Ancestry; plus a great alternative

I’ve been on Ancestry to check out the “free” access weekend. Once you find a “carrot” that looks tempting/promising and click on it to find out more, you are shown a window to sign up for a free 14-day trial. I guess it’s still worth doing, but the free trial is available 365/year anyway.

So once again, Ancestry disappoints me. I guess what upsets me the most is that whatever information users enter into that site becomes the “property” of Ancestry, and they can then sell that freely acquired information to other people for a profit. Perhaps those entering information should be getting a cut of the action? Not likely to happen. Personally I would not want all my data sucked into their databases just so they can take it and sell it to others. And, let’s be honest, many of us have benefited from the work many other have done, and those folks aren’t getting any credit either. And then there are the fees… to me, they are far too high. I’ve gotten plenty of information elsewhere and rarely have I ever had to pay for it. When I have paid, it’s been through Archives.com or Findmypast.co.uk, and it’s usually after I’ve been on the free site, Familysearch.com, and have already fairly well confirmed my suspicions that I have the right person. Ancestry ads on TV make it look like it’s as simple as putting in a name and a date, and voila — all is revealed. I suppose it can work that way on occasion, but in my experience usually you have to go through a bit of chaff before you get to the wheat. My little exploratory foray on Ancestry this morning proved that to me yet again. The carrots offered on this occasion were all irrelevant.

As an aside, I just discovered that Ancestry now owns Archives.com (purchased 4/25/12 for $100 million). I was disappointed to find that out since I LOVED the idea of Ancestry having competition, but on the plus side, membership in Archives is still only $39.95 annually. According to their website, you get: over 2.5 billion records including the entire US Federal Census from 1790-1940. For anyone who is loath to pay for a subscription to Ancestry, Archives seems like a truly fabulous alternative even though your money ends up in Ancestry’s clutches. Seems there is no escaping them!

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Categories: Census Records, Miscellaneous | 3 Comments

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3 thoughts on “Ancestry; plus a great alternative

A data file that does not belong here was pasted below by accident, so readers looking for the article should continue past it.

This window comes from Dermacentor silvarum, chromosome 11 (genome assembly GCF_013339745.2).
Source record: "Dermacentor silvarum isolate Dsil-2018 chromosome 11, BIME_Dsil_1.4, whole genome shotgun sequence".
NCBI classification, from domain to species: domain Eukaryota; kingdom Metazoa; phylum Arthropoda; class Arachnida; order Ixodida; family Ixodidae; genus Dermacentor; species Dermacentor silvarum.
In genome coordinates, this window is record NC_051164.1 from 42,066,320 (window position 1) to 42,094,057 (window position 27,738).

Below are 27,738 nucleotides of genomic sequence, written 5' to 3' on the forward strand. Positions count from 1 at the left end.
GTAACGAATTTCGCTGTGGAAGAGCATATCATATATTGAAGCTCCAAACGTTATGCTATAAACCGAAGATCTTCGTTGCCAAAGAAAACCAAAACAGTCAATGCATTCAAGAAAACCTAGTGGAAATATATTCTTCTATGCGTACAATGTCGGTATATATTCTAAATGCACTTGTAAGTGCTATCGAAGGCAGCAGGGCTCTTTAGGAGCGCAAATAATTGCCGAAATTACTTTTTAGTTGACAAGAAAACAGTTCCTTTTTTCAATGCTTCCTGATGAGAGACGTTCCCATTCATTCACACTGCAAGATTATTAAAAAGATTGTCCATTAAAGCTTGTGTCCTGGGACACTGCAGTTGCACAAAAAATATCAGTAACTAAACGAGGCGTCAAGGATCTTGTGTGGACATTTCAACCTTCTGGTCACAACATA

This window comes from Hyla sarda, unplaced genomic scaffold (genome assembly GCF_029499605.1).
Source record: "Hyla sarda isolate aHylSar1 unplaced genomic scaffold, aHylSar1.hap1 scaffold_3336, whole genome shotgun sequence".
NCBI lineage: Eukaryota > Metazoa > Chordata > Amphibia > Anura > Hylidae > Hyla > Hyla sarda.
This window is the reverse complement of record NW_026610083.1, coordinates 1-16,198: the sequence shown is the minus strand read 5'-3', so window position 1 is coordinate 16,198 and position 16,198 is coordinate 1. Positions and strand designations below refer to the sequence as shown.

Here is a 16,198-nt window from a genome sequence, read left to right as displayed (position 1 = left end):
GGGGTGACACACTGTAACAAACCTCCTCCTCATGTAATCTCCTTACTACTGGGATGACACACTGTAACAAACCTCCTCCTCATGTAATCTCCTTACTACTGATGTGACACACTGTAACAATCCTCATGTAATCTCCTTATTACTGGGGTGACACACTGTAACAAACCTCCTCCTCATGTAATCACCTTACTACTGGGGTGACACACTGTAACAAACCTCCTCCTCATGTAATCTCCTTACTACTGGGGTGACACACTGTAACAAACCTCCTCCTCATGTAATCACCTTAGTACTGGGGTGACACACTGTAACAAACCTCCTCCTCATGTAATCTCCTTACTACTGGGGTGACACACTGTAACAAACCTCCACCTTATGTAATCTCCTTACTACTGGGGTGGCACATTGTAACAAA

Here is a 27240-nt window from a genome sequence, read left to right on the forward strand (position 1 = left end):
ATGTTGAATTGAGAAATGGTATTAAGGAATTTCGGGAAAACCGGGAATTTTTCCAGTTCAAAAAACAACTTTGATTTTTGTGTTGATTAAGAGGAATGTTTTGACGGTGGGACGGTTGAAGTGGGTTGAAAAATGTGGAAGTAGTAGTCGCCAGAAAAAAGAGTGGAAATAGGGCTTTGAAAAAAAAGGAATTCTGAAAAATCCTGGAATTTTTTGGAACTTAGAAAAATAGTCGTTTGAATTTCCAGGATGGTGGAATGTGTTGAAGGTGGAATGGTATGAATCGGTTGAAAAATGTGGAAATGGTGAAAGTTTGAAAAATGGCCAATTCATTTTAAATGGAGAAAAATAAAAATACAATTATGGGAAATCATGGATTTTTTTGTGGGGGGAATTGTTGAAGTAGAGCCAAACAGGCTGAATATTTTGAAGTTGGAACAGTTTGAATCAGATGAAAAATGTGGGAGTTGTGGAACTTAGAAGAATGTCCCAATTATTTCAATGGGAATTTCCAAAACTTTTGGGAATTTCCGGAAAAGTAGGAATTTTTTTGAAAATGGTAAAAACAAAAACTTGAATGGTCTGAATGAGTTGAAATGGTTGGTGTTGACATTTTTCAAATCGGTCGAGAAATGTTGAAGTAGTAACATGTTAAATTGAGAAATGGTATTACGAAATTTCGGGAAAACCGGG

1. Thanks for the information. I agree, this should all be public knowledge and it’s great that someone has taken the time to compile it for us. However, it’s expensive if you want to get any subscription to Ancestry and you’re right, most of it isn’t relevant to what you’re looking for.
    Thanks for stopping by my blog, I appreciate it, and good luck with yours:)

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  2. Su Leslie

    I’m very grateful that my public library has a subscription to Ancestry and FindmyPast. As I’m doing more research, I’m learning how to juggle “free” and paid information sources so I can narrow down my searching before I part with any $$s. But having said that, virtually 100% of my ancestors are Scottish – so I end up paying at Scotland’s People anyway. Thanks for your post on this; though-provoking and useful.

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    • Thanks for your comment, Su. You’re fortunate so many ancestors are Scottish even if it does mean having to pay at Scottish People. I actually bit the bullet a couple of months ago and subscribed to Ancestry after finding a promo code; and now that I’ve accessed it, I do see the value of it; yes, lots of the info can be found elsewhere, but it does come up with some gold nuggets now and then. However, I am very leery of the family trees which is not saying they don’t have value, but one does need to be careful especially as, more often than not, no sources are cited. I’ve had the most fun on Genealogy Bank (paid), Fulton History (free), and the British Newspaper Archive (pay for credits; I tried it for a few days). I’ve been amazed at how much of life’s minutiae I’ve been able to dig up. Of course, the simple search on Family Search, Google, or Find a Grave can also yield terrific stuff. I guess we’ll always be on that paid/unpaid see-saw, which is not a bad thing. We’re fortunate to have so many options. PS: Funnily, this Ancestry post has gotten more hits than any other post on my blog.

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